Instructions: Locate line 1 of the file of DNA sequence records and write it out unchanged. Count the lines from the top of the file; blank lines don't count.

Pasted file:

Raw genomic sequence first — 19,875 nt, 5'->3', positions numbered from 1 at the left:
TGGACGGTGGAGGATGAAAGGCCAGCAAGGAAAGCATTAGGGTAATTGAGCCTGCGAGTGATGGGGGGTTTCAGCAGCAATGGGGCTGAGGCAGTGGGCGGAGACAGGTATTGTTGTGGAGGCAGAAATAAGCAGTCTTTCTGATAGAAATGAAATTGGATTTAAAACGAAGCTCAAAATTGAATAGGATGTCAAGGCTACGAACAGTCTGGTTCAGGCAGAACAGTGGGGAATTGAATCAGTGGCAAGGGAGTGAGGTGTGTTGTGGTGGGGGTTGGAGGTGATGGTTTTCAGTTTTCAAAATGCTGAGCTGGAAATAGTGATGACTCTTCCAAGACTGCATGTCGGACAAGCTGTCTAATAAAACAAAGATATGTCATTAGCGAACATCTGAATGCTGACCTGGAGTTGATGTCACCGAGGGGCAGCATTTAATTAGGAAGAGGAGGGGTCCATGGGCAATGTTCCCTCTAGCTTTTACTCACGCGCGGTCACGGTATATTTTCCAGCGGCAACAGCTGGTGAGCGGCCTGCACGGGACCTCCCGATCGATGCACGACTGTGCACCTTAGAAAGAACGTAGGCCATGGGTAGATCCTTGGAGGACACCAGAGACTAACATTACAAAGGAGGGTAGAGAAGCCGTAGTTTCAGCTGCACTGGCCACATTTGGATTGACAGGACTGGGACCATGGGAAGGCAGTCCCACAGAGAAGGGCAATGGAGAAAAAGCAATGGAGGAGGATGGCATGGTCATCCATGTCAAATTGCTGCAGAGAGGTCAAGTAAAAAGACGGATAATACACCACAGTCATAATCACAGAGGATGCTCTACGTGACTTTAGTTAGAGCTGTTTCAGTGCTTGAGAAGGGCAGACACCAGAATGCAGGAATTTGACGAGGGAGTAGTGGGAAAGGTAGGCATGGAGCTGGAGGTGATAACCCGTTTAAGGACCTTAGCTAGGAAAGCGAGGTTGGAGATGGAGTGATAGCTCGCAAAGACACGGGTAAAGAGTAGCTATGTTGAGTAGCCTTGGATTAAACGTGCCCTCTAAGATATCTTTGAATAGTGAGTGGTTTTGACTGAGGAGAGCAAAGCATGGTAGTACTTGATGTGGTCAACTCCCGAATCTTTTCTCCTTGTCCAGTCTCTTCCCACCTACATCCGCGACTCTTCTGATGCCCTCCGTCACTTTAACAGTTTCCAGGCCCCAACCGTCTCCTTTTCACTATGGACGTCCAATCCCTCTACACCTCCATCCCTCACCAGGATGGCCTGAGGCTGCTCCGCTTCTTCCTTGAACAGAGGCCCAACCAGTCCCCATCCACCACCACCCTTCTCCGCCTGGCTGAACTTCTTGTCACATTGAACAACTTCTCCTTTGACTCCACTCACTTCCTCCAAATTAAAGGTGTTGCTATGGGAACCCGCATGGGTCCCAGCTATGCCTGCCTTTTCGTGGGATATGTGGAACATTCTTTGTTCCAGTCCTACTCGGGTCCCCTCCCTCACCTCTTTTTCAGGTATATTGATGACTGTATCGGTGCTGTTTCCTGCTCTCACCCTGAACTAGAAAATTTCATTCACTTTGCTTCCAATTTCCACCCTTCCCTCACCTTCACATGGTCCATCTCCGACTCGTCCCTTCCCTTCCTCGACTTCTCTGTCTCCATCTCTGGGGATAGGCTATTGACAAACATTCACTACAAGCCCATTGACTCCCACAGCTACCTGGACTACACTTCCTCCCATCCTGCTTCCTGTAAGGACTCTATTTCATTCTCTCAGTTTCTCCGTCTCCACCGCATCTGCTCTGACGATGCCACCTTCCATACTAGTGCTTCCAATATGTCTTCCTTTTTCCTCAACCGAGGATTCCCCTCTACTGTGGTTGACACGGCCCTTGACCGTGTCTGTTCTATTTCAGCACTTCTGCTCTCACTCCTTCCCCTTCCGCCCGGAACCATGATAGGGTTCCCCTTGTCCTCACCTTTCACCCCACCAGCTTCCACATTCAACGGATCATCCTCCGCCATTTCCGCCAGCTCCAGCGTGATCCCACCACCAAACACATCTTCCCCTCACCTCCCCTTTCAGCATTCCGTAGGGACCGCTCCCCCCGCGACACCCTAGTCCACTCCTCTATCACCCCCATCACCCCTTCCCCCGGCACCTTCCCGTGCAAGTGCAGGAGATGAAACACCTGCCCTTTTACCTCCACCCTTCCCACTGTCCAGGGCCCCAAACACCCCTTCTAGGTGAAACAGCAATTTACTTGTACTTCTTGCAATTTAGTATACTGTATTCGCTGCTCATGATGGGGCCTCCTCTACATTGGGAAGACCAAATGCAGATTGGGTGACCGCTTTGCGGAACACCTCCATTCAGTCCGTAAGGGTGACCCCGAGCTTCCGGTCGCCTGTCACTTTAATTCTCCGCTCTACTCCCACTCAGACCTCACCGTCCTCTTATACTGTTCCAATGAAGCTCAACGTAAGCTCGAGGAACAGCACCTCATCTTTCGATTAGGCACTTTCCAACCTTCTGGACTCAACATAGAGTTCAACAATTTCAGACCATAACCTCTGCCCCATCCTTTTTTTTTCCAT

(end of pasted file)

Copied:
Raw genomic sequence first — 19,875 nt, 5'->3', positions numbered from 1 at the left: